Security Token Standard
Increase Security Token adoption by creating a standard which provides specifications for how a compliant token can be interfaced with and behaves on-chain.
This specification will increase adoption by allowing standardization and therefore lower cost of off-chain processes needed to fulfill compliance requirements.
These off-chain processes are required because the current state of blockchain technology cannot provide guarantees that all the actions of a security token issuer are compliant. This standard therefore is limited to providing the possibility for on-chain enforcement of certain investor actions.
This standard is meant to be a foundational block upon which additional standards will be established. As such, it was designed to be generalizable across jurisdictions and asset classes.
Moving the issuance, trading and lifecycle events of a security onto a public ledger requires having a standard way of modeling securities, their ownership and their properties on-chain.
A security token requires the following features:
- Ability to associate metadata with specific securities which are otherwise fungible
- Flexibility in permissions and control
- Ability to moderate transfers of securities using either an on-chain codified rule set or off-chain approvals
- Association of public data to the security (e.g. issuer details, legal documentation)
The following requirements have been compiled following discussions with parties across the Security Token ecosystem.
- MUST have a standard interface to query if a transfer would be successful and return a reason for failure.
- MUST be able to perform forced transfer for legal action or fund recovery.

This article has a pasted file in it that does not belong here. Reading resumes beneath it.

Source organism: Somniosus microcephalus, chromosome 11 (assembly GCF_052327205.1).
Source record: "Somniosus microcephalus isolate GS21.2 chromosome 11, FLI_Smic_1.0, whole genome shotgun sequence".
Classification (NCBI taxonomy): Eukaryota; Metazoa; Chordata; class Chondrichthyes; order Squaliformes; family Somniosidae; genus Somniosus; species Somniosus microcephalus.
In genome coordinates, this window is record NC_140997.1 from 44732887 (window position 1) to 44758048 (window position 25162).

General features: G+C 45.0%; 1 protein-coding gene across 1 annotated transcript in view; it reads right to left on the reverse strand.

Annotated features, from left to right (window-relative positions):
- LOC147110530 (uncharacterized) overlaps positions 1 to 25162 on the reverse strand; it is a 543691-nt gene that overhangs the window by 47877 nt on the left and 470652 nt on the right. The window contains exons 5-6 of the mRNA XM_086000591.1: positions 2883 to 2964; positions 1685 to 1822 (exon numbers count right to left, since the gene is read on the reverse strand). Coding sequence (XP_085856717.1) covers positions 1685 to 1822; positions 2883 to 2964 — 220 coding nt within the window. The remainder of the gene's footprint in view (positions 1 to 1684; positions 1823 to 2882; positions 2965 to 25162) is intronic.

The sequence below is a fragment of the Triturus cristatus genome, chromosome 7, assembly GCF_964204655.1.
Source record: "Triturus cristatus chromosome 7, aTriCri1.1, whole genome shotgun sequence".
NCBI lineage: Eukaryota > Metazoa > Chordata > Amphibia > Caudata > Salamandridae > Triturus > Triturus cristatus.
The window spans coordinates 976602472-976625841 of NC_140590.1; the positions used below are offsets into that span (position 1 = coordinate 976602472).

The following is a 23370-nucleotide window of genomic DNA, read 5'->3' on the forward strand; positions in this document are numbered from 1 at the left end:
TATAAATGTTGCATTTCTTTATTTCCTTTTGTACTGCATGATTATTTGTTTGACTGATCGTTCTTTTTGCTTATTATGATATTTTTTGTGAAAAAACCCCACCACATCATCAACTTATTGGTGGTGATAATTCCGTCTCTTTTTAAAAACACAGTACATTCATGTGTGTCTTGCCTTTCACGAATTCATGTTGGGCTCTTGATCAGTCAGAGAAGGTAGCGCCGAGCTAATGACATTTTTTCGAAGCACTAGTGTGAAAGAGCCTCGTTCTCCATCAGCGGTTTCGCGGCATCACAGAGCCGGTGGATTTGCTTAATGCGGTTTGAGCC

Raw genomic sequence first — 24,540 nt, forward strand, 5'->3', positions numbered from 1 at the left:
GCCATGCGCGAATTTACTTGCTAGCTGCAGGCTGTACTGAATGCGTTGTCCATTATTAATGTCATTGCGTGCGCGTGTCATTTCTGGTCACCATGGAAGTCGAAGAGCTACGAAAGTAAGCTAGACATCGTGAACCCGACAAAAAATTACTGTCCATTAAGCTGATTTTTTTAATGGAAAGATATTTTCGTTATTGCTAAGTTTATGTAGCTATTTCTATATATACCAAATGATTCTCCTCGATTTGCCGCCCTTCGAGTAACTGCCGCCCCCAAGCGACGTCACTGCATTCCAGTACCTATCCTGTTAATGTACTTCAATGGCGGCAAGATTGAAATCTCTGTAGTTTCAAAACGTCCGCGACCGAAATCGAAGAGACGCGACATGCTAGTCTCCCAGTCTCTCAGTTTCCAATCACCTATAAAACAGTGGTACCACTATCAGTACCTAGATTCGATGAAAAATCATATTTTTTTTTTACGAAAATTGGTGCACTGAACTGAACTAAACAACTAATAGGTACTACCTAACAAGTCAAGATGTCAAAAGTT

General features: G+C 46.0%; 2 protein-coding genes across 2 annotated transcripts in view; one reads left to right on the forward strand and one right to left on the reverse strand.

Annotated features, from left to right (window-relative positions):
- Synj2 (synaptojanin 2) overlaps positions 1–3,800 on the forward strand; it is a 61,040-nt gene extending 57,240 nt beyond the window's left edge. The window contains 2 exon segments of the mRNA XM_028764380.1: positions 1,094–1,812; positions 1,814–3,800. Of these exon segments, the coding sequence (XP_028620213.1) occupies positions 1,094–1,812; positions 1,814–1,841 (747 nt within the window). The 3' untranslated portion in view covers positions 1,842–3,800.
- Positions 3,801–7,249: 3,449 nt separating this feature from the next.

- MUST emit standard events for issuance and redemption.
- MUST be able to attach metadata to a subset of a token holder's balance such as special shareholder rights or data for transfer restrictions.
- MUST be able to modify metadata at time of transfer based on off-chain data, on-chain data and the parameters of the transfer.
- MAY require signed data to be passed into a transfer transaction in order to validate it on-chain.
- SHOULD NOT restrict the range of asset classes across jurisdictions which can be represented.
- SHOULD be ERC20 and ERC777 compatible.
This allows a token to partition an owners balances into any number of tranches.
Each tranche can be associated with additional metadata that relates to securities in that tranche.
Additional benefits or features can be associated with token ownership within certain tranches - for example a specific tranche could be used to record all balances received during primary issuance (e.g. during ICO / STO) and transfers from these tranches could have additional restrictions or benefits.
In the context of securities, this metadata can be used to record additional data about groups of securities that can then be used for transfer restrictions, reporting, access restriction and other lifecycle events.
This is presented as an independent EIP as there are other contexts in which this structure may be useful.
Signed Irreversible Decisions
This provides a structure for an authorised entity (e.g. the token issuer) to signal that they are revoking a permission and that this revocation is permanent.
For example, an issuer of securities may wish to revoke their ability to mint more tokens, either in general, or of a specific tranche. If this action is also irreversible then it is useful to have the issuer acknowledge specifically that they know this to be the case by sending a signed message attesting to this.